As to the numbers, they can be arrrived at by some calculations of unit TO&Es, some guesswork about the tasks remaining, and the dangers involved. With luck, the numbers can be gradually reduced, but not immediately.

Posted by: trashhauler on July 22, 2008 at 6:08 PM | PERMALINK

Sorry, the phrase, "It not only is not in our interest to support them" should have read, "It is not only in our interest to support them"

Posted by: trashhauler on July 22, 2008 at 6:11 PM | PERMALINK

Wars are seldom ended simply because people get weary of them.

Uh yes, actually, they're quite often ended because people get weary of them and lose the taste for continued fighting. History is replete with examples.

Posted by: Stefan on July 22, 2008 at 6:29 PM | PERMALINK

You think not, eh? Wait and see.

Ah, the old "I can't refute you know, but I can refute you in several years from now" dodge.

Nobody is going to simply abandon Iraq.

Just was nobody was going to simply abandon Poland, Hungary, Czechoslovakia, China, Tibet, Cuba, Vietnam, Cambodia, Laos, Lebanon, Haiti, Somalia, etc.....

It not only is not in our interest to support them, simply abandoning them would be against our better nature.

Uh, I wouldn't exactly count on our "better nature." If it's not in our interest to keep pouring money down that rathole -- if, in fact, Republican-allied military contractors can no longer get fat by siphoning off hardworking US taxpayer money being poured down the rathole -- then we're out, no matter what "better natures" intend.

You can be guaranteed that if the winner of our Presidential election obtains Iraqi concurrence with a withdrawal timetable, then they've also reached agreement on what assistance we will provide post bellum.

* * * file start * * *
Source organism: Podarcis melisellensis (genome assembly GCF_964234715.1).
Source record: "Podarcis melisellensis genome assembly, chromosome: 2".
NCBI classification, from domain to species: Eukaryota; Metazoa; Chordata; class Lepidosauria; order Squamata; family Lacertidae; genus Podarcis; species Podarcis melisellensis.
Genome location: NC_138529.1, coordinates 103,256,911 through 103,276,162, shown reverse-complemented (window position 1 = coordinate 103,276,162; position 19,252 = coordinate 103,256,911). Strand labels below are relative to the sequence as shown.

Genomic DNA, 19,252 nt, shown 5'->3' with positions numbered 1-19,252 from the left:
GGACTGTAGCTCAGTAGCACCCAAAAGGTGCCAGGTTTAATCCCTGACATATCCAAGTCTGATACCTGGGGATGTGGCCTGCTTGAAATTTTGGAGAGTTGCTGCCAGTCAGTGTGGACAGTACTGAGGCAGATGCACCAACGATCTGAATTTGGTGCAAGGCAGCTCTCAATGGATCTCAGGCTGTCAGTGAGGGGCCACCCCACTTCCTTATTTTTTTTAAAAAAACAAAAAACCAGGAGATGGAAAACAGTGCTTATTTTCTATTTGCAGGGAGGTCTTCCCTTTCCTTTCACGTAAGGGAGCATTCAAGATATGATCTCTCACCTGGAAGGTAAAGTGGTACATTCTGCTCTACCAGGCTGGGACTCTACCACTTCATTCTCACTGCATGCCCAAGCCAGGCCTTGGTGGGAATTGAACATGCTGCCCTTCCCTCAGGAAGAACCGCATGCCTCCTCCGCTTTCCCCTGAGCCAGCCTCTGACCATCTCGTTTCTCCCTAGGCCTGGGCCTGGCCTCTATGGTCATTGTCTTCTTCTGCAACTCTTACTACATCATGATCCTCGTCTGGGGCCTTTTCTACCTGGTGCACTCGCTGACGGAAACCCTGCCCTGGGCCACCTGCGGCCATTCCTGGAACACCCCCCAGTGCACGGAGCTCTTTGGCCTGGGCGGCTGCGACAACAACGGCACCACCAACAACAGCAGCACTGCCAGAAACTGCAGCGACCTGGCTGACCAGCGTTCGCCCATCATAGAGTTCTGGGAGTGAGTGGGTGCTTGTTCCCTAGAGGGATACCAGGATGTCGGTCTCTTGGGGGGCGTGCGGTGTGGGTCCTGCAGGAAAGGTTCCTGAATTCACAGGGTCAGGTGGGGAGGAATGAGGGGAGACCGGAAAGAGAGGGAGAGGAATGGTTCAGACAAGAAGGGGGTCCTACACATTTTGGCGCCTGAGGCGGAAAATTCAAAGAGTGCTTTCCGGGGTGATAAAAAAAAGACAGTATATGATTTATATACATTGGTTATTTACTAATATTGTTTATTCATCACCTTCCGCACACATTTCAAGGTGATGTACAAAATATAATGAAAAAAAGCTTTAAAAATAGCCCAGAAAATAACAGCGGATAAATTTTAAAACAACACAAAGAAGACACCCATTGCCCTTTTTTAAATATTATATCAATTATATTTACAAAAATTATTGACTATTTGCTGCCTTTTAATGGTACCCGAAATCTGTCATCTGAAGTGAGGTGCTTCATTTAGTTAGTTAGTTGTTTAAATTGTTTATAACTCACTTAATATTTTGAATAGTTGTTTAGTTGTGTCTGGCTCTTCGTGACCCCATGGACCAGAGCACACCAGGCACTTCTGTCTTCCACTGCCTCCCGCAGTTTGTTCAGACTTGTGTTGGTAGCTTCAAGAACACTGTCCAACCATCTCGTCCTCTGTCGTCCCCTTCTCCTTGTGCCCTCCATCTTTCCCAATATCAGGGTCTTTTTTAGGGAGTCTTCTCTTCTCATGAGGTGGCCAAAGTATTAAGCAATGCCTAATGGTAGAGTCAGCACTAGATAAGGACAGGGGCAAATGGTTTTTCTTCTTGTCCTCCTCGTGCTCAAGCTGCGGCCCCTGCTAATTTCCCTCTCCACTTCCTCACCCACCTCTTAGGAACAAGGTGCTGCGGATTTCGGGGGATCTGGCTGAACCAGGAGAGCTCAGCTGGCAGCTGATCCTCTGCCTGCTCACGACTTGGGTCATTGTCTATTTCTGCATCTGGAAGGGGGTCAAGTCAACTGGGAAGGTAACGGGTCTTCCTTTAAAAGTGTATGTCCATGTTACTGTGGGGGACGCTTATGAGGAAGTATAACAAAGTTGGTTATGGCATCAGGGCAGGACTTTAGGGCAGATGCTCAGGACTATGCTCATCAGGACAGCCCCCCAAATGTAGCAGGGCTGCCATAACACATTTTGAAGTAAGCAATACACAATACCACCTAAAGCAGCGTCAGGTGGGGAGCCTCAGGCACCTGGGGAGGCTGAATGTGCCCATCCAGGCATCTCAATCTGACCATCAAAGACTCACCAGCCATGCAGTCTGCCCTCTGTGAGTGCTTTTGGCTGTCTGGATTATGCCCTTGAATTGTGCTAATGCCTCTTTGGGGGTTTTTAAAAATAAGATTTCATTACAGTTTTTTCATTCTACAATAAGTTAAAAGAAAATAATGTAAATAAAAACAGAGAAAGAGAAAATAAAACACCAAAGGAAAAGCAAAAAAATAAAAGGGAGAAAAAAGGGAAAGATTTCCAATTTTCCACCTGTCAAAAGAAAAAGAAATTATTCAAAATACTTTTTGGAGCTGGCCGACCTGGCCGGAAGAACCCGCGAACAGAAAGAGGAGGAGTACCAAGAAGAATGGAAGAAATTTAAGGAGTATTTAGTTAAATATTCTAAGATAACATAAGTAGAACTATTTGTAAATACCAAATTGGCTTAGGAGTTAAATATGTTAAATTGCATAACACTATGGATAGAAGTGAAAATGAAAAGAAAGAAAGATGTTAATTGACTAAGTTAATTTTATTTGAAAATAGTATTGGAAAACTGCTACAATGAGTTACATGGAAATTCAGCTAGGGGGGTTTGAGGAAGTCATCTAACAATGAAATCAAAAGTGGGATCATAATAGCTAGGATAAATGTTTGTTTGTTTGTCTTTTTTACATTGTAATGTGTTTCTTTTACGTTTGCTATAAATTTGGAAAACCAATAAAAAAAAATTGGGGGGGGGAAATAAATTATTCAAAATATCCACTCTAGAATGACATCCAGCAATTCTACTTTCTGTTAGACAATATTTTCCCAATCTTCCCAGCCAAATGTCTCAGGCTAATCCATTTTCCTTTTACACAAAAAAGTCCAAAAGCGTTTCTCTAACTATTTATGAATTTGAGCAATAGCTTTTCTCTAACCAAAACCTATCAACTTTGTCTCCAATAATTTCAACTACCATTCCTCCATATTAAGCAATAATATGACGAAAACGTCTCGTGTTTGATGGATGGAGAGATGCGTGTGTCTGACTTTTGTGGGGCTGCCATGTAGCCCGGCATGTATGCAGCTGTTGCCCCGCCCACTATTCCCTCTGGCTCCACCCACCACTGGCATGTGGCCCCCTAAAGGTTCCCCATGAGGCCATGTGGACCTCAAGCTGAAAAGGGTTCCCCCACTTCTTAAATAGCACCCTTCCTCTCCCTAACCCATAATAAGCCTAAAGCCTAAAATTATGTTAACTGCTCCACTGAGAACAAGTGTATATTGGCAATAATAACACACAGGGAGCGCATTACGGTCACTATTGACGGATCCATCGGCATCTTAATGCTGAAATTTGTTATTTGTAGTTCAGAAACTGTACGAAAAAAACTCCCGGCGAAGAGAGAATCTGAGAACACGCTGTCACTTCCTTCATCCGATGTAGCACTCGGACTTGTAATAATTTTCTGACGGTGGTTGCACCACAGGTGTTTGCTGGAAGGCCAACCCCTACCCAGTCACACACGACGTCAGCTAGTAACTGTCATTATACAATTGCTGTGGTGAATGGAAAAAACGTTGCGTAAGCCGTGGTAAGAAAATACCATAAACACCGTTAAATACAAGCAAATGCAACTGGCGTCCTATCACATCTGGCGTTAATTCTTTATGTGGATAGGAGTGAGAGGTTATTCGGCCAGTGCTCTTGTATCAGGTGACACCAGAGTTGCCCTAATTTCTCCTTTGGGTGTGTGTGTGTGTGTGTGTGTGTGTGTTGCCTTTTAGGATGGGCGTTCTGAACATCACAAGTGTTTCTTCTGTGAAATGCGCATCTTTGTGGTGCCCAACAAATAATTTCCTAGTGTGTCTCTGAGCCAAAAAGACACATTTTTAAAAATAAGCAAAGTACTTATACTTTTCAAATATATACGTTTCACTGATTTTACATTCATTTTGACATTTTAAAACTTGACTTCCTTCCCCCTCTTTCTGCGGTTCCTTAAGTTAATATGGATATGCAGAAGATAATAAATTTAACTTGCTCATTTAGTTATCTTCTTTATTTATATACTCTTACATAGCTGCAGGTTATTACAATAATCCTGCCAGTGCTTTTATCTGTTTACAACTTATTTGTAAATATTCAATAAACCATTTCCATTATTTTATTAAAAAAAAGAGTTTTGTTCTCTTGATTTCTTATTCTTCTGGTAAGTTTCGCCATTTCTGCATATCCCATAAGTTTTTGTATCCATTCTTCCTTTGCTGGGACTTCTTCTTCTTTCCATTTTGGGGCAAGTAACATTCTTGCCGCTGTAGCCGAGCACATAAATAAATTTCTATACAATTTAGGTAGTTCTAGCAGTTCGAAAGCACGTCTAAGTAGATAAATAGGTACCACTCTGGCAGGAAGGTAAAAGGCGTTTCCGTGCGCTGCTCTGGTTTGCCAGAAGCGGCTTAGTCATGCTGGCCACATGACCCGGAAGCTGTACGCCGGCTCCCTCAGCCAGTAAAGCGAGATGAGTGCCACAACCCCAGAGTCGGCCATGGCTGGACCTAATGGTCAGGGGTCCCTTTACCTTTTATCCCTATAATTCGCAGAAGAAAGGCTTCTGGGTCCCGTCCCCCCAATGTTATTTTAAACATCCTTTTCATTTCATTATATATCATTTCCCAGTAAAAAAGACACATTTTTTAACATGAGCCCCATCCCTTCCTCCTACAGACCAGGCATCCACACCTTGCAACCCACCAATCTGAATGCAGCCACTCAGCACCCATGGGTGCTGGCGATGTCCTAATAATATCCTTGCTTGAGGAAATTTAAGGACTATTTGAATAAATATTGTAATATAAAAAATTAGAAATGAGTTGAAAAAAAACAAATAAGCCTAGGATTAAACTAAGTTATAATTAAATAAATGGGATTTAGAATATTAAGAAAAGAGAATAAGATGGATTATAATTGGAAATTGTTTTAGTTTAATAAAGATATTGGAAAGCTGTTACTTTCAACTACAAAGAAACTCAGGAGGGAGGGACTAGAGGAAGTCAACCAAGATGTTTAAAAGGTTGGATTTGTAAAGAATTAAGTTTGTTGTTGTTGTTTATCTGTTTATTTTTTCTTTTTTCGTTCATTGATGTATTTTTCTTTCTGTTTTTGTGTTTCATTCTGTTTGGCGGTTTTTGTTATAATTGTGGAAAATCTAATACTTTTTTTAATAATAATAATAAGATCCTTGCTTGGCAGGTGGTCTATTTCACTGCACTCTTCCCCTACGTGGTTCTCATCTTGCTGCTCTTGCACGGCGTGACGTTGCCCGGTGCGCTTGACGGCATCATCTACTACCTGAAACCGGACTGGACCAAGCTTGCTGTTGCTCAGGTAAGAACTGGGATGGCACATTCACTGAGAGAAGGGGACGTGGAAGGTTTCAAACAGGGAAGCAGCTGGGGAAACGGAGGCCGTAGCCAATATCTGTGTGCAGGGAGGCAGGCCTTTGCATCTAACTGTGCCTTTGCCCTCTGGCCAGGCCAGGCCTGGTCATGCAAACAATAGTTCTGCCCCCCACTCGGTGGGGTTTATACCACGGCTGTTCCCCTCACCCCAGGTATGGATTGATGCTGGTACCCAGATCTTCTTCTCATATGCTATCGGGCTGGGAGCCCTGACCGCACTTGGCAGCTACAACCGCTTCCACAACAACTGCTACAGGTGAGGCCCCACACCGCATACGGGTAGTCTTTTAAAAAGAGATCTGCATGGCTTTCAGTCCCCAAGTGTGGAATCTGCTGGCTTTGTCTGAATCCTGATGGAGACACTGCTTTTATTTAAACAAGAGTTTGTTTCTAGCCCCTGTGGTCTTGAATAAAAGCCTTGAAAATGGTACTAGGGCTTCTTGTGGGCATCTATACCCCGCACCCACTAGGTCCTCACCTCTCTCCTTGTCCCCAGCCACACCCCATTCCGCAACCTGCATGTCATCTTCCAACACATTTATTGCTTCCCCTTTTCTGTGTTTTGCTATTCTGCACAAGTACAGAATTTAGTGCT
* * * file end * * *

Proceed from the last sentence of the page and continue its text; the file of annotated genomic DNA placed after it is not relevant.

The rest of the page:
Uh, no, in fact, I can't be guaranteed that at all. You don't seem to understand what the word "guarantee" means.

As to the numbers, they can be arrrived at by some calculations of unit TO&Es, some guesswork about the tasks remaining, and the dangers involved. With luck, the numbers can be gradually reduced, but not immediately.

So, when challenged as to the numbers, the answer is essetially "guesswork." Does he perhaps also work on putting together the McCain economic plan?

Posted by: Stefan on July 22, 2008 at 6:39 PM | PERMALINK
Wars are seldom ended simply because people get weary of them.

Actually, that's the exact reason almost every war in the history of mankindmdash;and every war that doesn't end with the complete extermination of the population of one belligerent—ends.

Posted by: cmdicely on July 22, 2008 at 7:12 PM | PERMALINK

Actually, that's the exact reason almost every war in the history of mankindmdash;and every war that doesn't end with the complete extermination of the population of one belligerent—ends.

Just in recent memory, the Lebanese civil war, the Northern Ireland conflict, the Colombian civil war, etc., all ended largely for that reason, and going a little further back the Soviet-Afghan war, the Iran-Iraq War, the American portion of the Vietnam War, the French occupation of Algeria, etc. did so as well. But then again military history was never exactly trashhauler's strong suit.